TV Recap: ARCHER, “The Limited”
At its best, Archer is a surreal lampoon of the spy, action genre with some absurdity piled on top. “The Limited” had all of the elements of a great episode, but some of the moments fell flat and didn’t quite work while others made up for some of the weaker spots. What we ultimately got was an installment that was good but far from great.
ISIS was tasked with returning an alleged Nova Scotian terrorist back to Canada via train. Once on board, the inexperienced Cyril allowed the terrorist to get away, so it was up to him, Archer and Lana to find the prisoner before his cohorts could free him. While the manhunt was on, the rest of ISIS stowed away in one of Carol’s private cars (since she’s an heiress to a railroad empire), and for some reason they had an ocelot named Baboo hanging out with them. The rest of the time revolved around people looking for the bad guy and the ocelot while incorporating various jokes about racism, elitism and of course Canada.
Trains are an action movie staple, so it didn’t surprise me that Archer ended up on one since it’s a requirement for all spy related shows (Chuck had at least two train episodes). Even though the idea of a speeding train has been worn out, Archer was able to make it feel somewhat fresh mostly because it commented on the absurdity of two people fighting on the roof of a locomotive. Plus, this story allowed for the writers to mock other tropes like the Mexican standoff and footprints (pawprints in this instance) through blood. Again, this show excels when it riffs on absurd moments like the ones mentioned, so I enjoyed pretty much everything that revolved around Archer. Heck, even the running gag about his obsession with the ocelot was worth a few chuckles.
Unfortunately, everything that didn’t involve Sterling was more problematic and hit or miss. For one, I did not see the reason for having the rest of ISIS on the train. Including everyone else felt like a way t0 give the rest of the ensemble something to do while the field agents did the heavy lifting. Sure, having them around allowed for some character development for Malory, who is apparently an elitist but not a racist, but that was about it. To be fair, those racial undertones were humorous, but I think we still would have gotten them without the tacked on stow away B-plot.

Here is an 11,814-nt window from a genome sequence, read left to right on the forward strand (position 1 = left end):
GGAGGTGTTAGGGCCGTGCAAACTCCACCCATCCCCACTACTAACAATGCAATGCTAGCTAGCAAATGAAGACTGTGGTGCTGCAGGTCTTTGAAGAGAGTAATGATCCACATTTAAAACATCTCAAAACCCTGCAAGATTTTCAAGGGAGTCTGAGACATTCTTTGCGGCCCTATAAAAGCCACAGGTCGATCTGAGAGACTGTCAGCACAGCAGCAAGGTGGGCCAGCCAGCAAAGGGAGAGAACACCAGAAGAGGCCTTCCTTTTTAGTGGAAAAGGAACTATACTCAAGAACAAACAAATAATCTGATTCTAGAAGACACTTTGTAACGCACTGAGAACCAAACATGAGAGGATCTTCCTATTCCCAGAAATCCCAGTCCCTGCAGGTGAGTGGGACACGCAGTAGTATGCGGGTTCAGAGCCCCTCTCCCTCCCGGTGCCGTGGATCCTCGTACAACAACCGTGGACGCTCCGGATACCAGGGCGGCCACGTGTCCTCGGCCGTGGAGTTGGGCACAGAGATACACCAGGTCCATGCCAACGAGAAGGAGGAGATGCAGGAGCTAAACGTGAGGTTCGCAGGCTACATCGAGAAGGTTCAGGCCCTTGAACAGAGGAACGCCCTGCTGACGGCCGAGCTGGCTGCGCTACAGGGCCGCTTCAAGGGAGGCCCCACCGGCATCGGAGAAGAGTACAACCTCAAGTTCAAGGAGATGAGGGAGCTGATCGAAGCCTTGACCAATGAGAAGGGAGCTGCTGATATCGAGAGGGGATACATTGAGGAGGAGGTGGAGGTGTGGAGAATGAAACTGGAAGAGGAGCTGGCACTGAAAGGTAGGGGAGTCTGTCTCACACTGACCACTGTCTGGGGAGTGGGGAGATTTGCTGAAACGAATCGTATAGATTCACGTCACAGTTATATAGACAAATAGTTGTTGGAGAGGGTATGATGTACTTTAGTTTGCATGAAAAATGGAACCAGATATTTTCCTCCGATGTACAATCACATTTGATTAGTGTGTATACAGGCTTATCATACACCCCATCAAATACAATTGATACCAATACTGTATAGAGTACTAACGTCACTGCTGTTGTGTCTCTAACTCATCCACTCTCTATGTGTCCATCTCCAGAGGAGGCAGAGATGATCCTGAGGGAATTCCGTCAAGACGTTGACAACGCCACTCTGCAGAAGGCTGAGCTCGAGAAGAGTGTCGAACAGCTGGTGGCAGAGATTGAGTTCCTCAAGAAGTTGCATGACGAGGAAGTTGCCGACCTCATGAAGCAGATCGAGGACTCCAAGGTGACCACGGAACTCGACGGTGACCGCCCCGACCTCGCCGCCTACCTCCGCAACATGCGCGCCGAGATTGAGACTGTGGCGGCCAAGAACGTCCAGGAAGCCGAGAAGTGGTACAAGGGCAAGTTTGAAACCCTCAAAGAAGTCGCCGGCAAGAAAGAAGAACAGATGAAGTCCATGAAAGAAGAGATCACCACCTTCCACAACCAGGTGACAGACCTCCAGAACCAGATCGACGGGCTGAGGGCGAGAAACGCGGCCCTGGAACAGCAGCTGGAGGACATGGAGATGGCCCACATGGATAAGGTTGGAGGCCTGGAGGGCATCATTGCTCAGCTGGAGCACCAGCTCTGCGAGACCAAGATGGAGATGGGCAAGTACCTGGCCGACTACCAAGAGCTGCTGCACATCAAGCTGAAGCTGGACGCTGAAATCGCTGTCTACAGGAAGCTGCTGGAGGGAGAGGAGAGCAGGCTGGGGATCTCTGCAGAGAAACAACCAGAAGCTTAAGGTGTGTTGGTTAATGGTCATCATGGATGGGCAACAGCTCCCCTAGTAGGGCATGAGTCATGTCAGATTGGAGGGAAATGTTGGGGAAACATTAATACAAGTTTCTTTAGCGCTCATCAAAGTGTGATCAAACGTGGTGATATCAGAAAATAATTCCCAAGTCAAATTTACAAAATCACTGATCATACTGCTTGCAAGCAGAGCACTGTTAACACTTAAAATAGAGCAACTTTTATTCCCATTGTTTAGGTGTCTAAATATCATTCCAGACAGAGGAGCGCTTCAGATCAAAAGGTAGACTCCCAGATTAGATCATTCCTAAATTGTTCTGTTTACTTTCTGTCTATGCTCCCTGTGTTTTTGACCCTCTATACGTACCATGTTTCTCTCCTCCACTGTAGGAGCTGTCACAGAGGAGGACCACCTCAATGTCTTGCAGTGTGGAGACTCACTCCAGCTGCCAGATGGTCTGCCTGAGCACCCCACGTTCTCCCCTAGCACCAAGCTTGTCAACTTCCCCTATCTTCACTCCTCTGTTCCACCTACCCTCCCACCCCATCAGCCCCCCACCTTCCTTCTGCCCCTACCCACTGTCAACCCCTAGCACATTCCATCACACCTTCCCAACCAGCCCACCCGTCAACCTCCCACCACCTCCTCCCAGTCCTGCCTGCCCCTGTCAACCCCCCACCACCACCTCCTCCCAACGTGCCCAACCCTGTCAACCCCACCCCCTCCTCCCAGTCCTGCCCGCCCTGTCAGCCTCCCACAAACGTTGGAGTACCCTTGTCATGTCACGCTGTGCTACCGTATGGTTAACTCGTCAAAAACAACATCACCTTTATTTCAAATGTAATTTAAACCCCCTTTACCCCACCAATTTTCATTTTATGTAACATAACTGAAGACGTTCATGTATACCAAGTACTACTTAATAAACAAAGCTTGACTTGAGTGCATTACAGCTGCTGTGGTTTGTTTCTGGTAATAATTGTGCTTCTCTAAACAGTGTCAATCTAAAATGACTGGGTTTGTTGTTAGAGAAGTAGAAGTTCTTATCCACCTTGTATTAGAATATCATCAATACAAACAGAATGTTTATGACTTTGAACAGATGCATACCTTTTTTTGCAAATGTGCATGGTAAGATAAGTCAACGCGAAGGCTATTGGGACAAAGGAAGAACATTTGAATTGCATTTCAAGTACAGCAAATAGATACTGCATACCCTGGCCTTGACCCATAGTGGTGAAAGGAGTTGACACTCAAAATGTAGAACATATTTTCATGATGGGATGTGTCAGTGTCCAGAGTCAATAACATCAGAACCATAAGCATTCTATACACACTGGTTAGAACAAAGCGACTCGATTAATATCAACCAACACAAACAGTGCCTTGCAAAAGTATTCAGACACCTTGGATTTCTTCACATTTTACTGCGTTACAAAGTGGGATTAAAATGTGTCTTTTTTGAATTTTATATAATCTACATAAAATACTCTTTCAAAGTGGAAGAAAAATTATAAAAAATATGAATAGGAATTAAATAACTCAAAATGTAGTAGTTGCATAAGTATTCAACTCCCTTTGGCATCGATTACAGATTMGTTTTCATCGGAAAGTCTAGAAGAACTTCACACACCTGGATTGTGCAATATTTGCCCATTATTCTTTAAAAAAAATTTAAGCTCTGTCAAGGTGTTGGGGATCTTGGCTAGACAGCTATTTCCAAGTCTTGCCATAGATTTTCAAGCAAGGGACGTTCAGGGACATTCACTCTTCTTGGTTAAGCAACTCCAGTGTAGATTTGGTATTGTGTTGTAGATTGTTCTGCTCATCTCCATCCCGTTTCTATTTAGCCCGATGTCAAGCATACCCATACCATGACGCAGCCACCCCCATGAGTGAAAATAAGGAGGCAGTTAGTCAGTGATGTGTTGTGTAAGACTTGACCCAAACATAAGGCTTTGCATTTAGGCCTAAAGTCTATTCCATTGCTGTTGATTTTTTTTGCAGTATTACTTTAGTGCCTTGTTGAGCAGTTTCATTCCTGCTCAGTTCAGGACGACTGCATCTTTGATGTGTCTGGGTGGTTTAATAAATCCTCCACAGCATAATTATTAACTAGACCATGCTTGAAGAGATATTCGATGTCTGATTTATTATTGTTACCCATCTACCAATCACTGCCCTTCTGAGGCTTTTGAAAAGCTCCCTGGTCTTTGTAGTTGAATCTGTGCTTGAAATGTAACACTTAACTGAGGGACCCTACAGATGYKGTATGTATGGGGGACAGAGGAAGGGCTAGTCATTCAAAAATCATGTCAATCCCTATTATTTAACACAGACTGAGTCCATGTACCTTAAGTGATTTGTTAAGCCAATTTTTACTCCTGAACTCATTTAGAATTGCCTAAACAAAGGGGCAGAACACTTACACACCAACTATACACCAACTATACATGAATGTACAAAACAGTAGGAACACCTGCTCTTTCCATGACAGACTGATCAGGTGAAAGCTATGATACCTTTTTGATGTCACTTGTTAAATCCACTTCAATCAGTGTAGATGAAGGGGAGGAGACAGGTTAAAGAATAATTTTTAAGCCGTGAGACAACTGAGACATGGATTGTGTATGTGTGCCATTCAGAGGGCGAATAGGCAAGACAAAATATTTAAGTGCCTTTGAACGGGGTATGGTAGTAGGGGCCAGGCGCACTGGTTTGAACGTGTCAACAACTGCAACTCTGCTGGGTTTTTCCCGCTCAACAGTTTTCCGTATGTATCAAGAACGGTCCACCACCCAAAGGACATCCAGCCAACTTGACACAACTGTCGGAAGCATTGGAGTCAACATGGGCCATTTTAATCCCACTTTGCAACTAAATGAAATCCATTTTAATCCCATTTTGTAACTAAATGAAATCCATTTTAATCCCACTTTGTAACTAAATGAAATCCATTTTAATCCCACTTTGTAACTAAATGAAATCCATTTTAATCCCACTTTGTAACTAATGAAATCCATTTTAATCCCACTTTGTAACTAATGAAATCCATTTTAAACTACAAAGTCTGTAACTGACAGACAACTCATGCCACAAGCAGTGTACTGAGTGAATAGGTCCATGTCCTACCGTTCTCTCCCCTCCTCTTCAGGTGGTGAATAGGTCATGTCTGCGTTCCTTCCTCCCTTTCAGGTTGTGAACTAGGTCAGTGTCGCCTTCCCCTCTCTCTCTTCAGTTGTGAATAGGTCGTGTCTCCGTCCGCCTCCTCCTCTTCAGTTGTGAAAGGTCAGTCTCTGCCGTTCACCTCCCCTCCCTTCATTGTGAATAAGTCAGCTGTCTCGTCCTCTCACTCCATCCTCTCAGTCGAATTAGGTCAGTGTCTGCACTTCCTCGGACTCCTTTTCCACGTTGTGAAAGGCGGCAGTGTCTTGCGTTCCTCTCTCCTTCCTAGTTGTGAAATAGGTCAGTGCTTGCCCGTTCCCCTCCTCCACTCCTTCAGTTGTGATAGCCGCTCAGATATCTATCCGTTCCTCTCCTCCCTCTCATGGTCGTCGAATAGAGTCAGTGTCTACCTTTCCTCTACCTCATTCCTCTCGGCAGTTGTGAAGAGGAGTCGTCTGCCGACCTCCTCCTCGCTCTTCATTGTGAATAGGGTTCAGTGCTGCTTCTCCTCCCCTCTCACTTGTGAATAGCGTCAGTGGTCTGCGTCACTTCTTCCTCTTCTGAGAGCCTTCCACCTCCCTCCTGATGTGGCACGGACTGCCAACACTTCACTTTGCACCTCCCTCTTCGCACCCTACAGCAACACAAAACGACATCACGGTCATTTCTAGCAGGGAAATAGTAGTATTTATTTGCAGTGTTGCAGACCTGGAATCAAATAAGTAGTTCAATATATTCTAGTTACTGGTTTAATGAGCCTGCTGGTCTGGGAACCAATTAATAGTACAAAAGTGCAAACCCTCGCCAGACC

Lines of the Night:
- “Oh Lana, maybe you could talk to him.”
- “Because pretty much my whole life I’ve wanted to fight some guys on the roof of a speeding train.”
- “OK boys, make sure you bring the heavy stuff because these these crazy ISIS bastards aren’t playing. They killed a black guy. I know, right? Welcome to America.”
- “At worst I’m an elitist, but not a racist.”
- “I can tell you never played much hockey, huh? Probably too busy running around shooting black guys.”
- “Well, not to belabor the point, but they’d still be Canadian i.e. I doubt we’re in real danger.”
- “Get ’em up Dudley Douchebags!”
For such an edgy show, “The Limited” felt safe. It relied heavily on well established action movie cliches and the always funny topics of race and Canada, but it didn’t do much else. That’s not to say that it was a bad episode because it was funny, but parts felt clunky and it didn’t transcend the genre that it poked fun at.